Grow your own
Landscape architect Tony Milne ponders over the value of the veggie garden.
This article comes with a disclaimer. As a family, the majority of our vegetables are delivered in a brown cardboard box every Sunday by Green Dinner Table, and on the odd occasion we forage for fruit in the residential red zone. Our own vegetable garden is bereft of diversity and bounty, with no evidence whatsoever of companion planting, crop rotation or double digging.
As I ponder the value of creating a veggie patch and all the work it entails, I am on holiday in Kent staying with family. Perched on an outdoor chair, I marvel at the adjacent allotment from this sunny little corner of the garden; the same corner where I’ve watched Mr Fox – oblivious to property boundaries – wander through each evening on his way next door.
Representing many years of tradition, sweat and toil in the endeavour of growing fruit and vegetables, all beds face the sun. Some are raised; others are not. Some have frames for runner beans and sweet peas; some are hooped and covered with shade cloth. A couple are over-spilling with leeks and silver beet – while easily grown here, there is only so much of these two that a family can eat. Sage, parsley and coriander – one herb that has perennially defied all my attempts to grow it – spill over an assortment of pots randomly scattered across the adjacent terrace.
Sitting on the chair, with the allotment behind me, I reflect on a recent article I read. Sayed Azam-Ali, CEO of Crops for the Future, opines that, globally, there is a need to diversify agriculture beyond a few crops grown intensively as monocultures. Furthermore, he notes, as a global population, we are saturated with processed food products that are transported across the world.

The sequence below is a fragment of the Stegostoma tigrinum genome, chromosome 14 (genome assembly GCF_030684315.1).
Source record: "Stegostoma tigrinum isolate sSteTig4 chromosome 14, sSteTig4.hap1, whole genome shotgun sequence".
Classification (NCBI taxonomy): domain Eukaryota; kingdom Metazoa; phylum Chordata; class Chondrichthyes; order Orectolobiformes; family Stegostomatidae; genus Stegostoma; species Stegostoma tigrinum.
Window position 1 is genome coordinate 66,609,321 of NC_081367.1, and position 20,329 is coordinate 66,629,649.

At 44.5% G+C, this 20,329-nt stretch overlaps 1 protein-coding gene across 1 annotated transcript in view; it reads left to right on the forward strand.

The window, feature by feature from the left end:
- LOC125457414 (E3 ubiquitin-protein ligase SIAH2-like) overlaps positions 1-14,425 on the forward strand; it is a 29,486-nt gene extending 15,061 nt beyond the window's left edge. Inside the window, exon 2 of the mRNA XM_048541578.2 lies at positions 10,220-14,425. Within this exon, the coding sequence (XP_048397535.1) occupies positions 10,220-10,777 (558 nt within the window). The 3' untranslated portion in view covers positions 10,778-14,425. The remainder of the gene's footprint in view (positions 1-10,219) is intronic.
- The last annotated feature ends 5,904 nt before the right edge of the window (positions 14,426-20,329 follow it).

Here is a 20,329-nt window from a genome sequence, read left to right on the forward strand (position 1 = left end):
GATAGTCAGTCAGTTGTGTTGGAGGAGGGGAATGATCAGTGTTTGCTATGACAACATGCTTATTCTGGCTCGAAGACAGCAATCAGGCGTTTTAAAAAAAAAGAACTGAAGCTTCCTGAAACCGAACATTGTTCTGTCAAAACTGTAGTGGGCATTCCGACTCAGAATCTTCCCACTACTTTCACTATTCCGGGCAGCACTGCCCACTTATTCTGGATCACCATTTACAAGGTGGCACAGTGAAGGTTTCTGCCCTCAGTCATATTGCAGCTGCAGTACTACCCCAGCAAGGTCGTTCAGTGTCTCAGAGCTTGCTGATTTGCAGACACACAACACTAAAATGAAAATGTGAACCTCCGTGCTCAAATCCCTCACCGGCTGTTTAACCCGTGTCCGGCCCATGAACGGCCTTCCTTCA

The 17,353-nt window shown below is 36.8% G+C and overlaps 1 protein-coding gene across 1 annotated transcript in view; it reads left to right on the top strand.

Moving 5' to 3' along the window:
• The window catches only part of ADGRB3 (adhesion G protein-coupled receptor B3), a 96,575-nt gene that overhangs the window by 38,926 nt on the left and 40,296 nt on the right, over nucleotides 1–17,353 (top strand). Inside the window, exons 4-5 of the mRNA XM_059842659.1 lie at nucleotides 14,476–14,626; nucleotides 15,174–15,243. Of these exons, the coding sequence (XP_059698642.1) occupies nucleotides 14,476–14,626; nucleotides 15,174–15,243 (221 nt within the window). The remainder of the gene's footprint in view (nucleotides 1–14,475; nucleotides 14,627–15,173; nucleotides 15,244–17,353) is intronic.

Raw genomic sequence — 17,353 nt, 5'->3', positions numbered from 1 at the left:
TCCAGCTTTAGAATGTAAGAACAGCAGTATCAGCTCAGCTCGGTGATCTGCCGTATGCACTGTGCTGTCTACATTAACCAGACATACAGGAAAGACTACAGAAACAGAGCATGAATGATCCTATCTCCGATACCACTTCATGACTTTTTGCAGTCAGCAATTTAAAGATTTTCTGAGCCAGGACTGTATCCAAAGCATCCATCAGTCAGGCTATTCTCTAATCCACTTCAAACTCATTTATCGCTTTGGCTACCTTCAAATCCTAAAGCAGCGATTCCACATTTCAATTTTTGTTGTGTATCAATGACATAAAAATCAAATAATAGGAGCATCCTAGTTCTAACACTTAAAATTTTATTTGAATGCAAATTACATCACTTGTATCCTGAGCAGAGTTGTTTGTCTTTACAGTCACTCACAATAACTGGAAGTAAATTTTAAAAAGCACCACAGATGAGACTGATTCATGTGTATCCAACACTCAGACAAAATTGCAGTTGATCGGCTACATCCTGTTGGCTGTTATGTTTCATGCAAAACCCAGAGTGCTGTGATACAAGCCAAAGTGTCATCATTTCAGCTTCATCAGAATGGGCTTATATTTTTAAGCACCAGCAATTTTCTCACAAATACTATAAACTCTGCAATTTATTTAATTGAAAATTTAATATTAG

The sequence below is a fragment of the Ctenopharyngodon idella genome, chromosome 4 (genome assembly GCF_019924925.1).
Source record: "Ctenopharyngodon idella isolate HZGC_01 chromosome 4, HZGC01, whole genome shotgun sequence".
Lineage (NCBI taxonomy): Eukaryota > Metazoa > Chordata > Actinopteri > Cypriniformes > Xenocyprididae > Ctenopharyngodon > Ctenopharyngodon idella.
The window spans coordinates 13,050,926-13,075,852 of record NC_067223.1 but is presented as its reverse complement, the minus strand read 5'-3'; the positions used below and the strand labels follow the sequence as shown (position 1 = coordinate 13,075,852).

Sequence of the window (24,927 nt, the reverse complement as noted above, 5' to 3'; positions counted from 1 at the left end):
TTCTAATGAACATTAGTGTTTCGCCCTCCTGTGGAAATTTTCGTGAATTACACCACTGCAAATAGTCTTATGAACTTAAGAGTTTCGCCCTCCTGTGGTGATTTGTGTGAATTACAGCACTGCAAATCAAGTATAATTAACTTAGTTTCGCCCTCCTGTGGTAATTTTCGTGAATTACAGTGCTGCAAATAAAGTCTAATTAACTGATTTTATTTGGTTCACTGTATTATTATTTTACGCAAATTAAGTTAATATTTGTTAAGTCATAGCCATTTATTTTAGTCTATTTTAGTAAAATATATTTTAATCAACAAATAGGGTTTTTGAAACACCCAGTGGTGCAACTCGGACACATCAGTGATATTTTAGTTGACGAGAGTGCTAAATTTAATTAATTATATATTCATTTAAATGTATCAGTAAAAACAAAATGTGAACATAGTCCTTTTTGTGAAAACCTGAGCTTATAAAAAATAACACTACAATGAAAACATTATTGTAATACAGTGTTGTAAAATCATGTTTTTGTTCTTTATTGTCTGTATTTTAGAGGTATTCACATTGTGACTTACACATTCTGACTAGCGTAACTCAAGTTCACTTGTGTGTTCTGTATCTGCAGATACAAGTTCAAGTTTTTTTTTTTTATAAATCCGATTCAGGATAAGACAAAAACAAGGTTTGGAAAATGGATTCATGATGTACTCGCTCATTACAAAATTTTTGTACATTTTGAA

‘If you eat, you are involved in agriculture – we don’t have to leave it to others to provide all our food from far away’, he says. In essence, he encourages city dwellers to contribute to a new kind of agriculture.
For me, this resonates with the tremendous work Bailey Perryman and Fiona Hargreaves are doing in Christchurch with their project, Cultivate, which connects people through growing vegetables and fruit within urban plots in Christchurch. As they say, ‘local equals fresh – produce that is handpicked from urban farms and delivered that day by bicycle’.
Cultivate is a local manifestation of what Azam-Ali is striving to do on a global scale. It isn’t overly different to the Broomhill allotment; just like the beautifully tended vegetable and fruit gardens of my father, grandfather and many others, but at a community level.
So, in times when food miles and carbon footprints are discussed between mouthfuls of kale and microgreens, knowing where our vegetables and fruit have come from and what has gone into them is becoming increasingly important. In saying that, it was not too long ago that we probably knew.
At Rough & Milne we are witnessing a renaissance of the vegetable garden, although these days they are more commonly referred to as edible gardens or potagers. Seeing a few fancy lettuces, parsley or red beets amongst herbaceous borders is becoming an increasingly popular request in many a design brief.
As I look longingly over the fence at the allotment, I am starting to visualise next season's edible garden and I am quite relieved that Mr Fox has yet to appear.
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